Arts & Entertainment

‘Man of La Mancha’ Brings Impossible Dreams to Shakespeare Theatre in Madison

Kim Sava (left) and Lee Harrington, the Moorish Gypsies, trick Don Quixote played by William Michals (left) and Sancho, played by Blake Pfeil. Credits: Gerry Goodstein
Drew Dix, right as the Inkeeper declares Don Quixote, played by William Michals, the Knight of the Woeful Countenance while Aldonza, played by Jane Pfitsch (left) looks on. Credits: Gerry Goodstein
MADISON, NJ – “To dream the impossible dream, to bear with unbearable sorrow.”  These lyrics and much more have left indelible impressions over the years since “Man of La Mancha” first came on the scene in 1965.
Surely the haunting, enduring music of “La Mancha” would be enough to pull any of us out of our funk in this election season, whether fretting about the state of the world or our fighting own personal demons.
The play, written by Dale Wasserma, with music by Mitch Leigh and lyrics by Joe Darion, was first performed at Goodspeed Opera House in Connecticut and then at the Washington Square Theatre in New York. With Richard Kiley in the lead, the play moved on to Broadway and won five Tony awards.  
It all takes place in a dungeon in sixteenth century during the Spanish Inquisition. The play-within-a-play revolves around Miguel de Cervantes, who has written a manuscript about Don Quixote. He has been imprisoned for foreclosing a monastery. As he awaits trial, he persuades the other prisoners to let him act out a play before judgment is passed.

Artistic Director Bonnie Monte has assembled an extraordinary cast to bring this lyrical production to life. William Michaels is the engaging, flamboyant Don Quixote, when not playing his creator, Cervantes. He totally transforms himself into the "knight of the woeful countenance" as he is dubbed in one of the scenes in the prison. Michaels has just the right touch of madness as the knight, seeing nothing but bravery and noble deeds in battling windmills and rescuing damsels in distress. He is equally commanding as the author Cervantes.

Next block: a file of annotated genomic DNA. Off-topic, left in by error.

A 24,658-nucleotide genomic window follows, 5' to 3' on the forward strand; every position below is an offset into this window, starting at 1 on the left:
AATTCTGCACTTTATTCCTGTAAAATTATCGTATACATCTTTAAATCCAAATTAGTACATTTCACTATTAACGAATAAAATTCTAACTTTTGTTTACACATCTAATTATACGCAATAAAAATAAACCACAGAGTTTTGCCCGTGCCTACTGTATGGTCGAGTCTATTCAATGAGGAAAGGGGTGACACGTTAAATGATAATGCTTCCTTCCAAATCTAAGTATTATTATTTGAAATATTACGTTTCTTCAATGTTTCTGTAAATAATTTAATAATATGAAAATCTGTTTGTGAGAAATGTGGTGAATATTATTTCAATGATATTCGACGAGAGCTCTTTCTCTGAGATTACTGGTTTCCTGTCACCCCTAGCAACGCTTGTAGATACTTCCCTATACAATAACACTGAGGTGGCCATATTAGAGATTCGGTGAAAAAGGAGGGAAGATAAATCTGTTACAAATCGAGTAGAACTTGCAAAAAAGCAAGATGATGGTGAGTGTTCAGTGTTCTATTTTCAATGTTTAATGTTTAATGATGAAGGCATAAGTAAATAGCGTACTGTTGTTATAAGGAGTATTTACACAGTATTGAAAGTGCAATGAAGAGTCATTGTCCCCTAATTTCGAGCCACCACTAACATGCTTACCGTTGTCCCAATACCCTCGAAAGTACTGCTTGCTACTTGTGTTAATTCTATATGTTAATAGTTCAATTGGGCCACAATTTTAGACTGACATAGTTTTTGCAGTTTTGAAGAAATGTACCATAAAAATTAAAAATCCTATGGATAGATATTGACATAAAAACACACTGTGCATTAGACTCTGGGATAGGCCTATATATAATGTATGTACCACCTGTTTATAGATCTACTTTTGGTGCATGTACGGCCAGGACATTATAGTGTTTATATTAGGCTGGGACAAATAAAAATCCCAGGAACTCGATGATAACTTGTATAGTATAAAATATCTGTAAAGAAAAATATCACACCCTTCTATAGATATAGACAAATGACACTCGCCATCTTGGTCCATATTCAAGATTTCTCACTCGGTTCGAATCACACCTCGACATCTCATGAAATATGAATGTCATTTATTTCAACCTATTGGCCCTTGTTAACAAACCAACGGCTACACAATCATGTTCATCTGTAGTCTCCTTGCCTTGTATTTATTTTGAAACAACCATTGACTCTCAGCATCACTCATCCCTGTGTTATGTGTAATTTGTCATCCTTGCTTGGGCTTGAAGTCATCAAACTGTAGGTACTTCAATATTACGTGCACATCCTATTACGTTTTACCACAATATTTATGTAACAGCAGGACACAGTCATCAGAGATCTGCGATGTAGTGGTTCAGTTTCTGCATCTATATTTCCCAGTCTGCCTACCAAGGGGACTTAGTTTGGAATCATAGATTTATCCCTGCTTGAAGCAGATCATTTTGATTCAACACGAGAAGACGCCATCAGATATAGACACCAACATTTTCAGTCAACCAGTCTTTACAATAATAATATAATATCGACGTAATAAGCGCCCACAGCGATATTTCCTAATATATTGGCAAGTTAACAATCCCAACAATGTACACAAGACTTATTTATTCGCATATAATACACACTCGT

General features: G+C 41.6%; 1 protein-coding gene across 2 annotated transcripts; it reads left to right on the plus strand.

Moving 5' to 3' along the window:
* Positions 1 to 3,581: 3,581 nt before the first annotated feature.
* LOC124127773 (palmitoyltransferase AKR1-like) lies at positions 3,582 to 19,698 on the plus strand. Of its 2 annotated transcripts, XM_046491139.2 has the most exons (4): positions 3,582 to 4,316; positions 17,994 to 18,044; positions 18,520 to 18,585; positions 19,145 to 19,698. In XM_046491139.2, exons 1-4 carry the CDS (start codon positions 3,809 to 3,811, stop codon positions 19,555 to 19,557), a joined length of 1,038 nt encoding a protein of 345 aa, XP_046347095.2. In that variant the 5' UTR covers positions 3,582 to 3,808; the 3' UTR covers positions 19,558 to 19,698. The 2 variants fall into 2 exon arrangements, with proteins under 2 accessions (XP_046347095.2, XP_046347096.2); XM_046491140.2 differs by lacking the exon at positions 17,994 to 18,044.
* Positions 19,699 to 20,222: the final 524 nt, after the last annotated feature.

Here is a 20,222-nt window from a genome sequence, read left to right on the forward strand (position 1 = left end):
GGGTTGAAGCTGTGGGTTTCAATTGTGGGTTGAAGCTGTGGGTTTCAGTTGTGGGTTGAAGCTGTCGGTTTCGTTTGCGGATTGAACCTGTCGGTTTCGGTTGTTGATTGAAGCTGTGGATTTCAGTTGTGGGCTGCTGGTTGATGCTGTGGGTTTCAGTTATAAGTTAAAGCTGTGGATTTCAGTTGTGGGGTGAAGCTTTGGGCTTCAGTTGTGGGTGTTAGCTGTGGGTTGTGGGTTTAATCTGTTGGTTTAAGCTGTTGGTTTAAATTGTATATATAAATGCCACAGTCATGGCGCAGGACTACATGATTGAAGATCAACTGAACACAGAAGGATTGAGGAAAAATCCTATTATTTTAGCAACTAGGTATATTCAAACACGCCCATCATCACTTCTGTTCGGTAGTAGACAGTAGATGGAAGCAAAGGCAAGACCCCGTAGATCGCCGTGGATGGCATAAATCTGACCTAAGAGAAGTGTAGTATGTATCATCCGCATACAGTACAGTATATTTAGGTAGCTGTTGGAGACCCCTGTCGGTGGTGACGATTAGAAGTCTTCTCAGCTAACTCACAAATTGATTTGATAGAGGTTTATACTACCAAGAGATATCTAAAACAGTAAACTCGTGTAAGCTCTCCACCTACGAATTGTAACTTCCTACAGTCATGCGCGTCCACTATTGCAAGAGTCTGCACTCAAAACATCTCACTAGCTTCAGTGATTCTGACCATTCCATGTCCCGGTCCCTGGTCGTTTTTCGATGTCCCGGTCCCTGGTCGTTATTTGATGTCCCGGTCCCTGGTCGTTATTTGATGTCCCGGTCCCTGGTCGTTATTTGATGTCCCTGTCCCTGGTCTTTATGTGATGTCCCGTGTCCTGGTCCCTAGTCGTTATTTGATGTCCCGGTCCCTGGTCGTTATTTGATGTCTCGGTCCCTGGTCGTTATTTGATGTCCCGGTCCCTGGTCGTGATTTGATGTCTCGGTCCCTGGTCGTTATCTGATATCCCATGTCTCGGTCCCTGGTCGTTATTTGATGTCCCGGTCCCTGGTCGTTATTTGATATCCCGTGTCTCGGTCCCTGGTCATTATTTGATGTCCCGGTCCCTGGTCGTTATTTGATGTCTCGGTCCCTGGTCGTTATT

He has arrived with a trunk full of props and a script that he talks his fellow prisoners into performing.  Thus, we have the prostitute Aldonza transformed into the lady Dulcinea. Jane Pitch brings a bold, earthy quality to the role, especially following her rape by fellow prisoners, who she has attempted to comfort in their defeat.
Blake Pfeil is Cervantes’ Manservant, as well as Sancho Panza who protects his master. Sanchez is warm and loyal as he sings “I Really like Him” and “A Little Gossip.”
There are hypocritical moments when presumed relatives sing “We’re Only Thinking of Him,” mourning at a deathbed scene.
Patrick Boll is assured as the Duke/Dr.Carrasco.  David Hess does a fluid transformation as the Governor/Innkeeper and Darren Matthias is powerful as Captain of the Inquisition and Head Inquisitor.
Musical director Doug Oberhamer has provided exceptional background music, never overwhelming the actors, but always bringing vibrancy to the scene. The severe prison setting by Michael Schweikardt has a striking drawbridge-like staircase, clanging shut with an iron gate, that warns prisoners of their likely fate. Lighting by Michel Gannett lends subtlety to the proceedings. Fight director Rick Sordelet helps immensely with the jousting scenes between the knight and those who would fight him. Costumes by Michelle Eden Humphrey perfectly convey the rag-tag lives of these prisoners, who are occasionally abetted by Cervantes’ trunk of costumes.
Surely ‘La Mancha’s’ message of hope over despair, of kindness over cruelty, isn’t lost in today’s world.  How quickly a song like “Little Bird, Little Bird” can shift from sweetly lyrical to swaggering insult.
If you only have time for one or two plays this fall, make “Man of La Mancha” your first choice. See the production at The Shakespeare Theatre of New Jersey, located on the campus of Drew University in Madison. The play continues through Nov. 18.  For tickets, call 973-408-5600 or visit

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